The ‘advertorial’ is, in my opinion, the lowest form of advertising. Perhaps you’ve never heard this word before, but you have surely nearly fallen for this kind of deceit when reading what you think is a newspaper article with a flashy headline before noticing, in small print, the words ‘advertisement.’
Education Week used to be the gold standard in education reporting. I can remember how proud I was in October 1995 when, at just 25 years old, I got my first ‘published’ article in a ‘real’ publication, Education Week’s Teacher Magazine, for a piece I wrote called ‘Natural Born Teacher.’ Over the next six years, I was always so proud whenever I’d get a piece accepted into either Teacher Magazine or Education Week.
As the internet grew and Twitter gained popularity, I joined and of course followed Education Week. Though I’ve found Education Week to be generally slanted toward the Reform side, they are not nearly as bad as something like some of the other sites posing as journalism and they do run some columns by people critical of Waiting For Superman style reform.
Earlier this month I started noticing a lot of tweets from Education Week about the amazing work that TFA is doing.
Here are some examples:
To see the 40 or so like this over the past month, go here.
I found these frequent tweets to be very odd, but it wasn’t until yesterday that the intrepid Katie Osgood noticed the ‘fine print’ on all these tweets.
So those #sponsor #ad hashtags indicate that these tweets are just the modern version of the deceptive ‘advertorial’ seen in newspapers. The difference, though, is that most people do not click on the links to read the entire article and take the headline as ‘news’ from Education Week, a very popular place to get education news.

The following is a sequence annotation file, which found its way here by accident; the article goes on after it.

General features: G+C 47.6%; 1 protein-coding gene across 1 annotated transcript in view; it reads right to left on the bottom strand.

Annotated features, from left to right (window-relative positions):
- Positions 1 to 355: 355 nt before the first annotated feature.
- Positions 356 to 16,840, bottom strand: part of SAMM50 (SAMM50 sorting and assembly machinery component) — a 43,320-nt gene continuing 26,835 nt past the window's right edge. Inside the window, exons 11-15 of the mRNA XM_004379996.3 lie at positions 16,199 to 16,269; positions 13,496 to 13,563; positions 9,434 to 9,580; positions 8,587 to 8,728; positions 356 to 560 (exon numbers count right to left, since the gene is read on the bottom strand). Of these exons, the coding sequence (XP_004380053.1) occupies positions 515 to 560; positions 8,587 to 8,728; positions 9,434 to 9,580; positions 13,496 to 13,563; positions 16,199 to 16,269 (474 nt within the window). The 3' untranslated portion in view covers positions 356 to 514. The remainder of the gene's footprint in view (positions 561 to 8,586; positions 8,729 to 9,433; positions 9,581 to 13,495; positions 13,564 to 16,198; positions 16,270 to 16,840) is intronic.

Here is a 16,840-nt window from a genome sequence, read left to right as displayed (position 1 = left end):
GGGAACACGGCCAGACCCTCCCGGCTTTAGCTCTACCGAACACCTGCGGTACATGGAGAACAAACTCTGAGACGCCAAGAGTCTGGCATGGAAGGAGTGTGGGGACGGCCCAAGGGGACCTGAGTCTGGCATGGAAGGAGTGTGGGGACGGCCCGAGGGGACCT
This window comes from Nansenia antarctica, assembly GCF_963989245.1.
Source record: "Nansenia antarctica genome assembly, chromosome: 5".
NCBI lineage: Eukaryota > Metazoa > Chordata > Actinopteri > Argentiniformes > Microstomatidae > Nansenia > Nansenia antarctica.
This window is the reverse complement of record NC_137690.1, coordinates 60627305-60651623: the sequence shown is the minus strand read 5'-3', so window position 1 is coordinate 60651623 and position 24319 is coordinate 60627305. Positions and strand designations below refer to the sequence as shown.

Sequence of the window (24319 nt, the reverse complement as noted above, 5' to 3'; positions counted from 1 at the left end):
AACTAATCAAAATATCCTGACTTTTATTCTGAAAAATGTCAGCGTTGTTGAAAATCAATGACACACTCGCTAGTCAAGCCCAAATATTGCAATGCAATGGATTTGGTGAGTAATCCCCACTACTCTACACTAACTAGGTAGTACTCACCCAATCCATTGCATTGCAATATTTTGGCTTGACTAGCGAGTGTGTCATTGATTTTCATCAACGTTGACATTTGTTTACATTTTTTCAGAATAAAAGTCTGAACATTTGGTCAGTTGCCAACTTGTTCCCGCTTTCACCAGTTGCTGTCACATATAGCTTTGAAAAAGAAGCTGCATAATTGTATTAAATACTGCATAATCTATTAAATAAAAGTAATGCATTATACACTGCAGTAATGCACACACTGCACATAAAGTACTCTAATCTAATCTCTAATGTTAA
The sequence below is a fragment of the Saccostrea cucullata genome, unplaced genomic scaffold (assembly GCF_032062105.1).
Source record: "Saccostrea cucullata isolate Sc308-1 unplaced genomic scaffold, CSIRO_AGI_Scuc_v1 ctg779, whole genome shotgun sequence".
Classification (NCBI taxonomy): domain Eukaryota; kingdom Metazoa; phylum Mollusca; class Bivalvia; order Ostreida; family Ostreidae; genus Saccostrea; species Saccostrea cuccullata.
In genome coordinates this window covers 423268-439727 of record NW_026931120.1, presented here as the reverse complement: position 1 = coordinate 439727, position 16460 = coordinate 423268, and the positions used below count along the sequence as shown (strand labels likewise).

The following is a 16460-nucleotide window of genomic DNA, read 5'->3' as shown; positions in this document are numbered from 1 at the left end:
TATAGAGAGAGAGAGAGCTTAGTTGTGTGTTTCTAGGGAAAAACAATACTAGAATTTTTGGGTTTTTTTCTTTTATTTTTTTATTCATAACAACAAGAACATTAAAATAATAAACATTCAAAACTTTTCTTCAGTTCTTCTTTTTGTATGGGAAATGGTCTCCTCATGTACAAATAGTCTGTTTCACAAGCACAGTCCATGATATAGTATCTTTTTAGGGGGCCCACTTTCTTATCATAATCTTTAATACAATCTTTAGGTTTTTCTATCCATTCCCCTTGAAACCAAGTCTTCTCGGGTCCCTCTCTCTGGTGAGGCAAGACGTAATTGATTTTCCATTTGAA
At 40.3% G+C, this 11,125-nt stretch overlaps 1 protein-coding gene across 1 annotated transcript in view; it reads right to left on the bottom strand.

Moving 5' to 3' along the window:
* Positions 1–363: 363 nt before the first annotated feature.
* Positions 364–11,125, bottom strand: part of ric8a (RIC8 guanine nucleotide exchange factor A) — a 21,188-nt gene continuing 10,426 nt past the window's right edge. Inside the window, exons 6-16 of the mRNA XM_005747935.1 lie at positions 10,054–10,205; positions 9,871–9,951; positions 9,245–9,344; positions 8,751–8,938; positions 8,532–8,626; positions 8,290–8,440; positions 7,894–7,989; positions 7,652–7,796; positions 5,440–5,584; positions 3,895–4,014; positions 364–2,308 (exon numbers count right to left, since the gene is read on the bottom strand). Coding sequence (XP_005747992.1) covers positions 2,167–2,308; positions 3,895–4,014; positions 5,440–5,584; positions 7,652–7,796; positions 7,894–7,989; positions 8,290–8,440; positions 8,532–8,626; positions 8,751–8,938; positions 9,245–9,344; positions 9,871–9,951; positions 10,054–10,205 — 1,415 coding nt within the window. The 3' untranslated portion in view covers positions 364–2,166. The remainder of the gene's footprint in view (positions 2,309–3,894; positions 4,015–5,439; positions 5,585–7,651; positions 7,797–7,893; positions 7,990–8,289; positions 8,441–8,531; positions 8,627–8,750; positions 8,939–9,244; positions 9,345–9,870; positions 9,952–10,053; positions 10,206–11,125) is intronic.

The idea that Teach For America is actually paying money for these sorts of ads with their taxpayer grants is something I really find offensive. If TFA wants better PR, they need to earn it, not buy it.
Incidentally, the cities that TFA is highlighting in these advertisements, Denver, Washington D.C., and New Orleans, are doing very poorly on the only metric that matters to the Reformers, test scores. Just today, I saw an amusing exchange on twitter where Joe Siedlicki posted how these three cities did on the PARCC ELA exams this year.
Eric Lerum, formerly of Michelle Rhee’s StudentsFirst, but now of the kinder and gentler, though just as dangerous, Jon Schnur’s America Achieves, gave this response:
So these Reformers insist on test score accountability as the sole measure of success and then when the New Orleans RSD bombs a test relative to the rest of the country after they implement every reckless Reform strategy in the book, charterizing the district, school choice gone wild, bringing in TFA to replace their veteran teachers, yet he doesn’t know what to take away from these.
I’d advise him to study Education Week, but he might inadvertently stumble upon an advertorial.